Degeneracy Pressure in Stars

The pressure exerted by fermions squeezed into a small box is what keeps cold stars from collapsing. White Dwarfs are held up by electrons and Neutron Stars are held up by neutrons in a much smaller box.

We can compute the pressure from the dependence of the energy on the volume for a fixed number of fermions.

dE&=&\vec{F}\cdot d\vec{s}=PAds=PdV \\
P&=&-{\partial E_{\mat...
...={\pi^3\hbar^2\over 15m}\left({3n\over\pi}\right)^{5\over 3} \\

The last step verifies that the pressure only depends on the density, not the volume and the \bgroup\color{black}$N$\egroup independently, as it should. We will use.

\begin{displaymath}\bgroup\color{black} P={\pi^3\hbar^2\over 15m}\left({3N\over\...
...r 15m}\left({3N\over\pi}\right)^{5\over 3}V^{-5\over 3} \egroup\end{displaymath}

To understand the collapse of stars, we must compare this to the pressure of gravity. We compute this approximately, ignoring general relativity and, more significantly, the variation of gravitational pressure with radius.

E&=&-\int\limits_0^R {GM_{\mathrm inside}4\pi r^2\rho\over r}d...
...dr \\
&=&-{(4\pi)^2\over 15} G \rho^2 R^5=-{3GM^2\over 5R} \\

The mass of the star is dominated by nucleons.

\begin{displaymath}\bgroup\color{black} M=NM_N \egroup\end{displaymath}

Putting this into our energy formula, we get.

\begin{displaymath}\bgroup\color{black} E=-{3\over 5}G(NM_N)^2\left({4\pi\over 3}\right)^{1\over 3}V^{-{1\over 3}} \egroup\end{displaymath}

We can now compute the pressure.

\begin{displaymath}\bgroup\color{black} P_g=-{\partial E\over\partial V}
...)^2\left({4\pi\over 3}\right)^{1\over 3}V^{-{4\over 3}} \egroup\end{displaymath}

The pressures must balance. For a white dwarf, the pressure from electrons is.

\begin{displaymath}\bgroup\color{black} P_e={\pi^3\hbar^2\over 15m_e}\left({3N_e\over\pi}\right)^{5\over 3}V^{-{5\over 3}} \egroup\end{displaymath}

We can solve for the radius.

\begin{displaymath}\bgroup\color{black} R=\left({3\over 4\pi}\right)^{2\over 3}{...
...{3\over \pi}\right)^{5\over 3}{N_e^{5\over 3}\over N^2} \egroup\end{displaymath}

There are about two nucleons per electron

\begin{displaymath}\bgroup\color{black} N\approx 2N_e\egroup\end{displaymath}

so the radius becomes.

\begin{displaymath}\bgroup\color{black} R=\left({81\pi^2\over 512}\right)^{1\over 3}{\hbar^2\over Gm_eM_N^2}N^{-{1\over 3}} \egroup\end{displaymath}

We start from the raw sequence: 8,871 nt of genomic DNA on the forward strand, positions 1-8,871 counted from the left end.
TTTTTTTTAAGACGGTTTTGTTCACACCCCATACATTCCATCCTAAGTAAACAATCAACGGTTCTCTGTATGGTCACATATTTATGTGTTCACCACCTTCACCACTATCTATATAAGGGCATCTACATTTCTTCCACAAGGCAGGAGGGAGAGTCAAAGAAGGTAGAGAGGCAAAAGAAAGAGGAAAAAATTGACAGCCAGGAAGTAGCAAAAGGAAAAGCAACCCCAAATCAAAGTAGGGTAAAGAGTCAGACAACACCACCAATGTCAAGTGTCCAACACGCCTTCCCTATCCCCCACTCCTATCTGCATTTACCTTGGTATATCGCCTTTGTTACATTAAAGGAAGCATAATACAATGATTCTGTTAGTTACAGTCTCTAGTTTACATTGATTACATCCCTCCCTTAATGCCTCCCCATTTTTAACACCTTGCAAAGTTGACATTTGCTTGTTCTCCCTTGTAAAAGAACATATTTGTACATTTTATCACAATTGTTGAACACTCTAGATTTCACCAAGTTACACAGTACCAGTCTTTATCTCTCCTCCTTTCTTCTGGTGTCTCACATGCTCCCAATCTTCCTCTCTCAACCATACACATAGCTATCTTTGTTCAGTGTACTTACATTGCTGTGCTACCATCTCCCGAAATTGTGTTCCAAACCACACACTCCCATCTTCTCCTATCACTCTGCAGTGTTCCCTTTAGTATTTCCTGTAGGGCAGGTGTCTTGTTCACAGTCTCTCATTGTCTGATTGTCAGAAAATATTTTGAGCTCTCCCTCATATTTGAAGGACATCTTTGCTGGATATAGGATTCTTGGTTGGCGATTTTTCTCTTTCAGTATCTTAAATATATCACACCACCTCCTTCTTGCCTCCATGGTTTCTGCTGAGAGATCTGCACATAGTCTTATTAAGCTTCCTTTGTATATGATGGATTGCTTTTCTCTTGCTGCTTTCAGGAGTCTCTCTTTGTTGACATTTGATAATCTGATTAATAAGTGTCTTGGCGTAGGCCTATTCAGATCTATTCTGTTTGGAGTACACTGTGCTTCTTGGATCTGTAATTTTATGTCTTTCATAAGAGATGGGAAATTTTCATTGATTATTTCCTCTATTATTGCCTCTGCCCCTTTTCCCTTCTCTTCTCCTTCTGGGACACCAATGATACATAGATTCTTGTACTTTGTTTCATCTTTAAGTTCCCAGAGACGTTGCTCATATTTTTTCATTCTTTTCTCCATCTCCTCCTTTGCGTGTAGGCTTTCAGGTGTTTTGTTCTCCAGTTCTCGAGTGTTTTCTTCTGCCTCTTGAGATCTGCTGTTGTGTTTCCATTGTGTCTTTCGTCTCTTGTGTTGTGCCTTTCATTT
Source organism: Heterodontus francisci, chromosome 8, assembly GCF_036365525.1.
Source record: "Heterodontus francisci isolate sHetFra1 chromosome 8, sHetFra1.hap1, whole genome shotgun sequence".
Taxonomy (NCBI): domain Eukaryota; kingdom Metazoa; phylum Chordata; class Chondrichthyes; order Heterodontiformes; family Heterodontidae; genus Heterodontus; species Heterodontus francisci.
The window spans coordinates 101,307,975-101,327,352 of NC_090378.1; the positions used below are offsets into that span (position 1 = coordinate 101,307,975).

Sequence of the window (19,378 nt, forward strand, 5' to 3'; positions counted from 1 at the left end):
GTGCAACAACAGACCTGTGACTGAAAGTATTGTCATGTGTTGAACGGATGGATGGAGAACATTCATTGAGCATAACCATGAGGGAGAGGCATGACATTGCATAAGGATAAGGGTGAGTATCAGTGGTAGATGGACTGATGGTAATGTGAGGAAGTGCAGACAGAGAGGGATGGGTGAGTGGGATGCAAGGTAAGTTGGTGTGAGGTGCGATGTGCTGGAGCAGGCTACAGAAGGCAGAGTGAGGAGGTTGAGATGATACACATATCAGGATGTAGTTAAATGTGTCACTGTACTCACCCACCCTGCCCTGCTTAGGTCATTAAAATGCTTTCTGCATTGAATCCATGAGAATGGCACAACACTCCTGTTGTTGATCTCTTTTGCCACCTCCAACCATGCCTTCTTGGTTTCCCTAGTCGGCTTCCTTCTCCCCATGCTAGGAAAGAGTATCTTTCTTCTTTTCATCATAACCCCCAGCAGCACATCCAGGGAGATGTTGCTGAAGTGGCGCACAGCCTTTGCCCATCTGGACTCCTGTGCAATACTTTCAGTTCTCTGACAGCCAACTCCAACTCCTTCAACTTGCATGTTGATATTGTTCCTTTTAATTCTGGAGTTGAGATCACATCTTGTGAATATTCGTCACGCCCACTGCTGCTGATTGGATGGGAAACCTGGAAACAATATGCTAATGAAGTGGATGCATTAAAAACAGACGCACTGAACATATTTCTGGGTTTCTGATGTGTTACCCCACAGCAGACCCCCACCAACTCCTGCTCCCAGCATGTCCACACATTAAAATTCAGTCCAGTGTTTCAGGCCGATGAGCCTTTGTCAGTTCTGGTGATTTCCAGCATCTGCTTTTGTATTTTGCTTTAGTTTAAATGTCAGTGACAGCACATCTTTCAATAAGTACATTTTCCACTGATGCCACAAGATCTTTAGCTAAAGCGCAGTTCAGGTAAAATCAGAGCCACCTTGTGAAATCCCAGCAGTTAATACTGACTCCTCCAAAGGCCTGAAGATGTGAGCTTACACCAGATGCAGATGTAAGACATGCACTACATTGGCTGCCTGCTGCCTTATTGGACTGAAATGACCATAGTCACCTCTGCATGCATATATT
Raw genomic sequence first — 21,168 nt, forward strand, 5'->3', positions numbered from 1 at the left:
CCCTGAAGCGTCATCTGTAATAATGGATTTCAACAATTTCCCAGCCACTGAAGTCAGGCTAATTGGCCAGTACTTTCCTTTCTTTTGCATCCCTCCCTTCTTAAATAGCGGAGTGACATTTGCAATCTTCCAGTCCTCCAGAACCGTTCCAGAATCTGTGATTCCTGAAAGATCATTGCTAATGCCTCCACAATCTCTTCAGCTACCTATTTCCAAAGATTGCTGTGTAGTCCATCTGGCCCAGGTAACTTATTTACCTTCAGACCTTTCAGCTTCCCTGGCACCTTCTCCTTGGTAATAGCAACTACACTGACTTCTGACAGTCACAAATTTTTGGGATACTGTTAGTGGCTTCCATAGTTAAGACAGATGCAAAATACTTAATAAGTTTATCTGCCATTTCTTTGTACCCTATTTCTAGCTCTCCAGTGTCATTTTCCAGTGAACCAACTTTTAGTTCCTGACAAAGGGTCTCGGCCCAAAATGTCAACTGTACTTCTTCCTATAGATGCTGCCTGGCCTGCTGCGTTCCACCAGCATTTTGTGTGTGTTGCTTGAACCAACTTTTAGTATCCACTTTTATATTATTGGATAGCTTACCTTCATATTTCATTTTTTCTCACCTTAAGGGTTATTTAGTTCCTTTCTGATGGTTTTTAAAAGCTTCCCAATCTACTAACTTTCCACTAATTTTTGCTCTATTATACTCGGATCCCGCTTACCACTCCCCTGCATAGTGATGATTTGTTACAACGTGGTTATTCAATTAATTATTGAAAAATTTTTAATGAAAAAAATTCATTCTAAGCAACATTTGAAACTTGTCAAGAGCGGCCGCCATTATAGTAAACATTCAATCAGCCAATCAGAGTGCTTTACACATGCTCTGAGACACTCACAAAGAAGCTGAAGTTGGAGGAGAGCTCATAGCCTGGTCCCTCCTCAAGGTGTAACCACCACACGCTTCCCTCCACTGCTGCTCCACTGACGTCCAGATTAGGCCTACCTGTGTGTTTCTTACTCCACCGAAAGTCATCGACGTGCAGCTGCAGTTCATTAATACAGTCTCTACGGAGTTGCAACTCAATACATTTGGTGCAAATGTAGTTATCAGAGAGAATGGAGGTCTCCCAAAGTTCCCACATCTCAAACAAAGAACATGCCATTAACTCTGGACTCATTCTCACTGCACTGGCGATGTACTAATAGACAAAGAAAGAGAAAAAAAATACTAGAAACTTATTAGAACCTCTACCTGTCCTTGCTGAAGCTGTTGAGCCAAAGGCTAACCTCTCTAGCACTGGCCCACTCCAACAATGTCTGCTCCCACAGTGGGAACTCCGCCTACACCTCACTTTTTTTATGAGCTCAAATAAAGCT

The radius decreases as we add mass. For one solar mass, \bgroup\color{black}$N=10^{57}$\egroup, we get a radius of 7200 km, the size of the earth. The Fermi energy is about 0.2 MeV.

A white dwarf is the remnant of a normal star. It has used up its nuclear fuel, fusing light elements into heavier ones, until most of what is left is Fe \bgroup\color{black}$^{56}$\egroup which is the most tightly bound nucleus. Now the star begins to cool and to shrink. It is stopped by the pressure of electrons. Since the pressure from the electrons grows faster than the pressure of gravity, the star will stay at about earth size even when it cools.

If the star is more massive, the Fermi energy goes up and it becomes possible to absorb the electrons into the nucleons, converting protons into neutrons. The Fermi energy needs to be above 1 MeV. If the electrons disappear this way, the star collapses suddenly down to a size for which the Fermi pressure of the neutrons stops the collapse (with quite a shock). Actually some white dwarfs stay at earth size for a long time as they suck in mass from their surroundings. When they have just enough, they collapse forming a neutron star and making a supernova. The supernovae are all nearly identical since the dwarfs are gaining mass very slowly. The brightness of this type of supernova has been used to measure the accelerating expansion of the universe.

We can estimate the neutron star radius.

\begin{displaymath}\bgroup\color{black} R\rightarrow R{M_N\over m_e}N^{1\over 3}2^{-{5\over 3}}=10 \egroup\end{displaymath}

Its about 10 kilometers. If the pressure at the center of a neutron star becomes too great, it collapses to become a black hole. This collapse is probably brought about by general relativistic effects, aided by strange quarks.

Jim Branson 2013-04-22